American Statistical Association
Latent variable models have long been utilized by behavioral scientists to summarize constructs that are represented by multiple measured variables or are difficult to measure, such as health practices and psychiatric syndromes. They have been regarded as particularly useful when variables that can be measured are highly imperfect surrogates for the construct of inferential interest, but they are also criticized as being overly abstract, weakly estimable, and sensitive to unverifiable modeling assumptions. First, my talk reviews methods I have developed for assessing modeling assumptions and delineating what are the targets of parameter estimation in the case of maximum likelihood fitting, allowing for a mis-specified model. Then, it describes new work to counterbalance standard latent variable modeling assumptions focused on internal validity of measurement with alternative assumptions say, focused on external or concurrent validation. Small sample performance properties of the methodology are evaluated. The methods will be illustrated using data on post traumatic stress disorder in a population-based sample and adverse health in older adults. It is hoped that the findings will lead to improved usage of latent variable models in scientific investigations.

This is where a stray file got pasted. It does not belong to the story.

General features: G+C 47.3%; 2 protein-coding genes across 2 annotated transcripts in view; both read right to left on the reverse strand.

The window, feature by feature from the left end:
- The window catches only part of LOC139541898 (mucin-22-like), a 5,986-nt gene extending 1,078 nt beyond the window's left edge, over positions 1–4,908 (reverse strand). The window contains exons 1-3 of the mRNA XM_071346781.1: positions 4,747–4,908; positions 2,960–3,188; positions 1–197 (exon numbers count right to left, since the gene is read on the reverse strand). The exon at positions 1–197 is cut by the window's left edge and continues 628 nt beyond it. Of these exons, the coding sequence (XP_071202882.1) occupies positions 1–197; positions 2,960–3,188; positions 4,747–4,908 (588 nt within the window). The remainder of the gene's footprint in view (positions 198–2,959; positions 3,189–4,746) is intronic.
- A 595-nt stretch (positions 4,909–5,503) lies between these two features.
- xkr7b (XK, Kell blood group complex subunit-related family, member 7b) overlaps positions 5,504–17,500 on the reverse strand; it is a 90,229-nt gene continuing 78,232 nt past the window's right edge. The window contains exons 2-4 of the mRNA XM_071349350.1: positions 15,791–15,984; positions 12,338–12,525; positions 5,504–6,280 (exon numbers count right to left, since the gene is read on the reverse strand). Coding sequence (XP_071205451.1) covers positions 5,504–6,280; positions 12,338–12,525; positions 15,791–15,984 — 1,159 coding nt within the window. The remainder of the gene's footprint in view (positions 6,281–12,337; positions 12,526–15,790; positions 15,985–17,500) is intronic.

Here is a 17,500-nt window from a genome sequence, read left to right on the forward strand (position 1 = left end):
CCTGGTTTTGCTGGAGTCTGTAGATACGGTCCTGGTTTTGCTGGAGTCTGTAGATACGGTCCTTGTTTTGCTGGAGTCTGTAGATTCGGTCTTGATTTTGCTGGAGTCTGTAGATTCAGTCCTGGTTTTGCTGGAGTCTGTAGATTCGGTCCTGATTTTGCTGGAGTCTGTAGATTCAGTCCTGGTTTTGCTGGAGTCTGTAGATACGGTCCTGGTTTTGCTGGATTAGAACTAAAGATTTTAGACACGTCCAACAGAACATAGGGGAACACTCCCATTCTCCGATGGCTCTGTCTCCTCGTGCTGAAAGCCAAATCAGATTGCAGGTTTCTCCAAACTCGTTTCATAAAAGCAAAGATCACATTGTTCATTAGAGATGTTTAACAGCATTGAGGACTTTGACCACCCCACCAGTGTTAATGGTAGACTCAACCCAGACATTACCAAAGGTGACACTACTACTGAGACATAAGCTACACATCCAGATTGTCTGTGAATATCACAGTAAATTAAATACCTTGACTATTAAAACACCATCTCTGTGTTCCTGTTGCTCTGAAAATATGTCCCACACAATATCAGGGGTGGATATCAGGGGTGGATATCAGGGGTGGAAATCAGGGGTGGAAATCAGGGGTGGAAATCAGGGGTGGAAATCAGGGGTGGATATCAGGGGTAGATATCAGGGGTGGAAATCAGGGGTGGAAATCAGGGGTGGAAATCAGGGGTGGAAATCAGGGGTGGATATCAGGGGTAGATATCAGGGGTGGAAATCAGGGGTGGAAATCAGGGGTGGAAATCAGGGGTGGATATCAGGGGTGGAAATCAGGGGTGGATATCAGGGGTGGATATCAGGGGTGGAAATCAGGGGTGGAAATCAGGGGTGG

|Date:||Wednesday, May 30, 2007|
|Time:||4:00 P.M. - 5:00 P.M.|
Memorial Sloan-Kettering Cancer Center
Department of Epidemiology and Biostatistics
307 East 63rd Street
(between First and Second Avenues)
3rd Floor Conference Room
New York, New York
Note: To gain access to the building, please follow the directions by the telephone in the foyer.